The result can be transformed back to $AdS$ using $$ \langle\phi(x,z)\phi(y,z')\rangle= z^{-\frac{1-d}{2}}{z'}^{-\frac{1-d}{2}}\langle\varphi(x,z)\varphi(y,z')\rangle $$

The result, $$ \langle\varphi(x,z)\varphi(x',z')\rangle=\frac{\Gamma\left(\frac{d-1}{2}\right)}{4\pi^{\frac{d+1}{2}}}\left(\frac{1}{[(x-x')^2+(z-z')^2]^{\frac{d-1}{2}}}-\frac{1}{[(x-x')^2+(z+z')^2]^{\frac{d-1}{2}}}\right) $$ is very interesting. Translational invariance along $x$ dictates that the correlator can only depend on $x-x'$. Because of the Dirichlet boundary conditions at $z=0$, which is where the AdS boundary is mapped under the rescaling, translation invariance in the $z$-direction is broken. In addition to a term depending on $z-z'$, there is a term $z+z'$. This can be compared to electromagnetism, where the Dirichlet boundary conditions can be enforced by introducing mirror charges. $-z'$ is basically a mirror image of $z'$ upon reflection at $z=0$, so there is a second term due to the Dirichlet boundary conditions on the AdS boundary.


A Weyl transformation is a conformal transformation. They just call it a Weyl transformation because its within General Relativity. This mean that your attempt to understand the statement (i.e. questions "1." and "2.") is invalid and has little to do with the relationship between the Weyl symmetry and conformal scalar symmetry. The statement you are attempting to understand says that the Weyl symmetry simplifies the scalar correlators i.e. when you are taking the vacuum expectation value of a massless scalar field.


\begin{equation} \langle\phi(x_1),\phi(x_2)...\phi(x_n)\rangle= \frac{\int D\phi e^{-S[\phi]} \phi(x_1)...\phi(x_n)}{\int D\phi e^{-S[\phi]}} \end{equation}

As you can see here taking the VEV is far simpler because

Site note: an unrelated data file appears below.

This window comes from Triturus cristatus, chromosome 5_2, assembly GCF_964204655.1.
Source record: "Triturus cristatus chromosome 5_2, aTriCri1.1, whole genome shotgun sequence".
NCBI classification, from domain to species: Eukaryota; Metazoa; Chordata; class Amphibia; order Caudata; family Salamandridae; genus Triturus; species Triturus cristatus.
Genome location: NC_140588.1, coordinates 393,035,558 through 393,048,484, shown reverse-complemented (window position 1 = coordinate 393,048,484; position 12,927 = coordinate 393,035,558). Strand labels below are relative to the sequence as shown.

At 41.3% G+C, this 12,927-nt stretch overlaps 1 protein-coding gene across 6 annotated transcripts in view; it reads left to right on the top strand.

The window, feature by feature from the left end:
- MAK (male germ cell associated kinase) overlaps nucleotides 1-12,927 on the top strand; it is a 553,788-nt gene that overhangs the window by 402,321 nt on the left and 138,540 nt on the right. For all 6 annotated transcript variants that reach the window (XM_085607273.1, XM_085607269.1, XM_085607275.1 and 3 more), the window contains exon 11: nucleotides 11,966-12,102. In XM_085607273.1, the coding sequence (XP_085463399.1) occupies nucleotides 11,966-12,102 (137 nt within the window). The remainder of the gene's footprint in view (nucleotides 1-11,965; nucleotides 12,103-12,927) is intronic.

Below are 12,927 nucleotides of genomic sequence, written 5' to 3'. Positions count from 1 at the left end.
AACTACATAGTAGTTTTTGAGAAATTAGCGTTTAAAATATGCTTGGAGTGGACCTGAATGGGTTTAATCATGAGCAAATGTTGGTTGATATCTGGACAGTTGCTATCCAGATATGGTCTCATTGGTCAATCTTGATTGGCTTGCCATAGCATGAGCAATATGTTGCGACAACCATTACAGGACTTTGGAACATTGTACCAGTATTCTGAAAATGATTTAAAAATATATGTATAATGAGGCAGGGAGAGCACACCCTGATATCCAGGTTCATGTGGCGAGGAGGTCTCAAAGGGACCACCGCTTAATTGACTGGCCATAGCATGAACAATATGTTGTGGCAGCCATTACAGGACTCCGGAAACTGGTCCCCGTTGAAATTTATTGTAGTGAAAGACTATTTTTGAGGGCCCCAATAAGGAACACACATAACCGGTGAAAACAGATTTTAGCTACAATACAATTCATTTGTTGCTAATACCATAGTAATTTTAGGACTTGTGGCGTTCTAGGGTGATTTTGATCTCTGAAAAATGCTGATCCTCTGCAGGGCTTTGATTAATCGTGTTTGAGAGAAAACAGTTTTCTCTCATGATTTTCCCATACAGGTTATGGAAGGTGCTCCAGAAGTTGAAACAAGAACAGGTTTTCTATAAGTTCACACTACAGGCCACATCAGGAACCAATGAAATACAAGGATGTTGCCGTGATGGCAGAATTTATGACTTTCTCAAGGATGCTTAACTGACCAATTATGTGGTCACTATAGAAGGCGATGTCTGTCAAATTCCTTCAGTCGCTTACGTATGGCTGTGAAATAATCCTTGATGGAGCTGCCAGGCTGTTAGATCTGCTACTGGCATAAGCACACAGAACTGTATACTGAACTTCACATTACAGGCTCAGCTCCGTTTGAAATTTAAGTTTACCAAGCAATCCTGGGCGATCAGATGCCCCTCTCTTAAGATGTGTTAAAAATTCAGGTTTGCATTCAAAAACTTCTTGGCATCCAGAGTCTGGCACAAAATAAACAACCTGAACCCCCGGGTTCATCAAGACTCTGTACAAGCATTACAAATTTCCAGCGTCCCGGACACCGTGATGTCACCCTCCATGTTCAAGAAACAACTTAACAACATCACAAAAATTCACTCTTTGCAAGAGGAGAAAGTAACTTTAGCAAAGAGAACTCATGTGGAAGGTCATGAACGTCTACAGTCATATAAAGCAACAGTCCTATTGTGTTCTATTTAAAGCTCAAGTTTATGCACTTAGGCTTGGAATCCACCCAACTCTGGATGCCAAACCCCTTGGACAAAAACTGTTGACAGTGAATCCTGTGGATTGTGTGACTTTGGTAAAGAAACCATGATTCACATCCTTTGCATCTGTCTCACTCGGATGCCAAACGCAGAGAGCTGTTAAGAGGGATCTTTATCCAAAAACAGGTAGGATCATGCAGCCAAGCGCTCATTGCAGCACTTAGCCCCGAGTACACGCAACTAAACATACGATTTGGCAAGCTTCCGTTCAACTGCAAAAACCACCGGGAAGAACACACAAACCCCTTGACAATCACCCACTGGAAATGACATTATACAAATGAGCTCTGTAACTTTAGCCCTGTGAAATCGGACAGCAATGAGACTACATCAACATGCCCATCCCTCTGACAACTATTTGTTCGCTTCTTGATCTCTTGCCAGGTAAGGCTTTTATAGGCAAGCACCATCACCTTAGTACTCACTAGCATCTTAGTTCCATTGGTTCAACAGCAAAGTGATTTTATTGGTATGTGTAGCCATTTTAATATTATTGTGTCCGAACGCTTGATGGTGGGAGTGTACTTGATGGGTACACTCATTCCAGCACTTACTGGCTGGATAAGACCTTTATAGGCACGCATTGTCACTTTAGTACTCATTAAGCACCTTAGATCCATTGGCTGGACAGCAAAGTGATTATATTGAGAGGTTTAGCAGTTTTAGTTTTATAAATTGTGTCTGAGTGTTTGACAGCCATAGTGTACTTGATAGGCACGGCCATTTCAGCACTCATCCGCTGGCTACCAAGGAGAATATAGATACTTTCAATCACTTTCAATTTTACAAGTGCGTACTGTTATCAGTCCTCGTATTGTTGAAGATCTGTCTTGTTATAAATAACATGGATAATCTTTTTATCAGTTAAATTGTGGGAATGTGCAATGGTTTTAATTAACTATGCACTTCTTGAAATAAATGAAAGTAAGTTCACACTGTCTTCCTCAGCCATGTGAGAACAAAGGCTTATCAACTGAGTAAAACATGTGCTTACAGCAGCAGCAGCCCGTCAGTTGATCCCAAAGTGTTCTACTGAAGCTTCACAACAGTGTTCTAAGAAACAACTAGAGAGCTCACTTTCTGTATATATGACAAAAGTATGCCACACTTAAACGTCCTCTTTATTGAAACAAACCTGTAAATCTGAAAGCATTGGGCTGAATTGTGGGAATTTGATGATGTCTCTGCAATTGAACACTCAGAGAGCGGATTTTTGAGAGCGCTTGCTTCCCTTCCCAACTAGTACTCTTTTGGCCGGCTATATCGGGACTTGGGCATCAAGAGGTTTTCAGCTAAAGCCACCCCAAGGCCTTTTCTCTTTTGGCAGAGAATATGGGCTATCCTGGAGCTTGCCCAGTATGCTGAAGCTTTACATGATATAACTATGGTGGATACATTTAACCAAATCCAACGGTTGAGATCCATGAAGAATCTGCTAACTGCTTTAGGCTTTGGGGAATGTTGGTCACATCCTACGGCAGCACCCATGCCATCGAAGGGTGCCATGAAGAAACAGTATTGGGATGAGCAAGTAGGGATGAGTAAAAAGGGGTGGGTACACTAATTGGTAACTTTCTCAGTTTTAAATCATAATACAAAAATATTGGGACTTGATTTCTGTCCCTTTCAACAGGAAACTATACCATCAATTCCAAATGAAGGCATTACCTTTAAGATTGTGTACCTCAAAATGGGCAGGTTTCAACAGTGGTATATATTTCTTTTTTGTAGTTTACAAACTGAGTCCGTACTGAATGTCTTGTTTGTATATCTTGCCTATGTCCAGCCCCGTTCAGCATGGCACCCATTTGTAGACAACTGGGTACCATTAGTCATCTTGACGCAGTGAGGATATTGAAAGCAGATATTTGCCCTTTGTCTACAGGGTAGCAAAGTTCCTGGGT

\begin{equation} S[\phi]=-\frac{1}2 \int d^{d+1}x \sqrt{-g}(\partial_u\phi\partial^u\phi-\frac{(d-1)(d+1)}4\phi^2) \end{equation}

  • 1
    $\begingroup$ In principle, Weyl and conformal transformations are different, see here. Weyl transformations are explicit rescalings of the metric with coordinates being fixed while conformal transformations are coordinate transformations such that the metric is rescaled. If the Weyl invariance is supposed to lead to conformal invariance, then under a conformal transformation $x\to x'=\Omega^{-1}x$, I must have $\phi\to\phi'(z')=\Omega^{\frac{1-d}{2}}\phi(z)$. How do I know this? $\endgroup$ – physicus Apr 14 '15 at 20:32
  • $\begingroup$ I don't think that this particular relationship between Weyl invariance and conformal invariance has much to do with the original statement you were trying to understand, but the issue of how Weyl invariance leads to conformal invariance in the AdS metric is very interesting and still has yet to be explained in deeper mathematical context. I think you should put up another question that focuses entirely on this relationship. I will continue to look into it myself but as far as the relationship between the two go I know just as much as you do. $\endgroup$ – Holmes Apr 15 '15 at 1:12